From the moment you apply for a mortgage right up until closing, don’t take on any new debt.

6. How much do you have for a down payment?

The larger your down payment, the more you will convince a lender that you take homeownership seriously and won’t walk away when times get tough. Your down payment will also determine if you can qualify for a mortgage, how much money the lender will give you, and what interest rate you’ll receive.

7. How will you use this property?

Owning a home as the occupant comes with a different set of regulations, qualifying requirements, rates, terms, and risks. If you’re buying an investment property, let your lender know up front. To get you the right loan, your lender needs to know what you plan to do with the property.

8. Are you involved in a lawsuit?

A lawsuit involving a financial judgment could affect your financial position. If you’re in this boat, you’ll have to prove why the judgment won’t harm you financially.

9. What are the details of your divorce?

If you are recently divorced, your lender will want to know about it. The lender doesn’t need to know about any of the drama that led to a divorce, only how it affected you financially.

10. What is your ethnic background?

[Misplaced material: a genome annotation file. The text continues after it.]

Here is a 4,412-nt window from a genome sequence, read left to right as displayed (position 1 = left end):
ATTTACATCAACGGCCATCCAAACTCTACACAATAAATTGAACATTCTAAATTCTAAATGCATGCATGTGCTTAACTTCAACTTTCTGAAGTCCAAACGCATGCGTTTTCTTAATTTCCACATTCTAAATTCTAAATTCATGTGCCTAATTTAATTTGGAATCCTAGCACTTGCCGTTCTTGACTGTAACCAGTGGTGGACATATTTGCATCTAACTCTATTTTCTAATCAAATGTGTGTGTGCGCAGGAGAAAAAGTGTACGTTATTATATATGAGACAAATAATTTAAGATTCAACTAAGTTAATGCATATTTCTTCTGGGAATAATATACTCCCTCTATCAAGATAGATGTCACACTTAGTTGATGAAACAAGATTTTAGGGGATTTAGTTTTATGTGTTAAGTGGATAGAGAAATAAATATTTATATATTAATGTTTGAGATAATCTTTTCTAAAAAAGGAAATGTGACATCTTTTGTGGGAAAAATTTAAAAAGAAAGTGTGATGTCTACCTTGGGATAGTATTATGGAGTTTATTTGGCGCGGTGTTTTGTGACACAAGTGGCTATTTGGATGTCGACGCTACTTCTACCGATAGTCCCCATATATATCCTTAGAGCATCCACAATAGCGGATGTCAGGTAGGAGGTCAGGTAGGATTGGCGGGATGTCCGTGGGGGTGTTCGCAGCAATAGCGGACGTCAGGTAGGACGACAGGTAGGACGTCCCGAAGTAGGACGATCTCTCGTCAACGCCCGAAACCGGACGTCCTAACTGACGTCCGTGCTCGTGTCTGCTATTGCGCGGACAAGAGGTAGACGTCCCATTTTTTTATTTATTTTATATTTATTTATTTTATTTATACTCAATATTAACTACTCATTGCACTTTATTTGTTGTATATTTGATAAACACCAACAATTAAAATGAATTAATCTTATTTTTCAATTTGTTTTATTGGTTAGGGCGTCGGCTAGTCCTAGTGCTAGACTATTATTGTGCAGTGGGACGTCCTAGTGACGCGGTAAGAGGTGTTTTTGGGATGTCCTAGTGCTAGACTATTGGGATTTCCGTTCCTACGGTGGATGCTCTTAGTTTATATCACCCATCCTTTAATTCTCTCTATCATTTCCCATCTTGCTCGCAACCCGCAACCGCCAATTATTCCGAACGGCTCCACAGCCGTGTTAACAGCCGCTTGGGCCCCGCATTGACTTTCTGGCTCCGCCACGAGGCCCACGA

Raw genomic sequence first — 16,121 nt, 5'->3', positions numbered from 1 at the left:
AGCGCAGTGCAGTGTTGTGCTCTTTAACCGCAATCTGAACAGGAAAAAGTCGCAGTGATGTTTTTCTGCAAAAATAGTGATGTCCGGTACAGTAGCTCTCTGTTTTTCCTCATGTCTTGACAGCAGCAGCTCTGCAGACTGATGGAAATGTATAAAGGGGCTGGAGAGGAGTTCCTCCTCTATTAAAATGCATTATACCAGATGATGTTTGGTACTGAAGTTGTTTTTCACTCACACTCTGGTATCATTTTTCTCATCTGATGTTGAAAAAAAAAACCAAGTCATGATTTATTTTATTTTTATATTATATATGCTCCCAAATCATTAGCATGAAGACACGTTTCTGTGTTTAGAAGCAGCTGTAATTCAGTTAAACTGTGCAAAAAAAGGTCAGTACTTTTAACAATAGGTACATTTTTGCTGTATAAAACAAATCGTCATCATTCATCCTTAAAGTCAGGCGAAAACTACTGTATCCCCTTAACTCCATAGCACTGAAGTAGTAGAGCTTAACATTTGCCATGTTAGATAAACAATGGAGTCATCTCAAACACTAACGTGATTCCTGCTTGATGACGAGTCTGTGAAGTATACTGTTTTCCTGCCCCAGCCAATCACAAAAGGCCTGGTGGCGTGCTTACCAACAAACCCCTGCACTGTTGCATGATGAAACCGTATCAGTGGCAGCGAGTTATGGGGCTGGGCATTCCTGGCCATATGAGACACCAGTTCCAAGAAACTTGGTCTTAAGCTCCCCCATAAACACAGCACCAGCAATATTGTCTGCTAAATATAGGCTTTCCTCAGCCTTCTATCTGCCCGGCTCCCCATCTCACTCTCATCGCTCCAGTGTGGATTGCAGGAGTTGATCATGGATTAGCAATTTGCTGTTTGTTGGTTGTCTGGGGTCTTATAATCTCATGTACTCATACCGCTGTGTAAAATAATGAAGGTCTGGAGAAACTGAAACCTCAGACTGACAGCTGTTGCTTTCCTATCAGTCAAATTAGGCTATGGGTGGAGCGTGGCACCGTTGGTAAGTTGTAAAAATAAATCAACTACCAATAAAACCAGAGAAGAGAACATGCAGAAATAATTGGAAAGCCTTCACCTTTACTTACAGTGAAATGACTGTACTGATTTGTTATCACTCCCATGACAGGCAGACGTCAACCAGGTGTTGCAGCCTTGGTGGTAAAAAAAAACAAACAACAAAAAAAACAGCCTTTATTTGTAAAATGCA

This question isn’t discriminatory. It’s in place for federal oversight, so the government can crack down on discriminatory lenders.



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calculatorHow much home can I afford? It’s a funny question. Unlike buying a measured amount of rice at the market or a length of chain at Home Depot, home-buying doesn’t lend itself to measure-and-cut precision. You can specify an exact amount of lumber, glass, and carpet. You can specify bedrooms and baths. But 3BR, 2BA home in one neighborhood may be half the price of a similar home elsewhere in town.

What you can do—and must do, if you borrow from a conventional lender—is determine the maximum amount of money you’ll be able to borrow. That, combined with your down payment, will determine the highest home value you’ll be able to handle.

Lenders will look at your income compared to your debt (“debt to income ratios”). There are two ratios that are important, the front-end ratio and the backend ratio. The front end ratio is your income compared to your mortgage payment. The back-end ratio is your income compared to your total debt, that is, your mortgage, automobile payments, student loans, and other debt. Conventional loans generally use a 28/36 ratio, that is, your mortgage payment should not exceed 28% of your monthly income and your total monthly debt should not exceed 36% of your monthly income. FHA loans use a 31/43 ratio. If you get lost in the math, a good rule of thumb is that your total gross monthly income should be about three times your total monthly debt to qualify for a loan.

The best way to take into account your entire financial picture is to use one of the many good mortgage calculators available online. You can find a good home-affordability mortgage rate calculator at Trulia.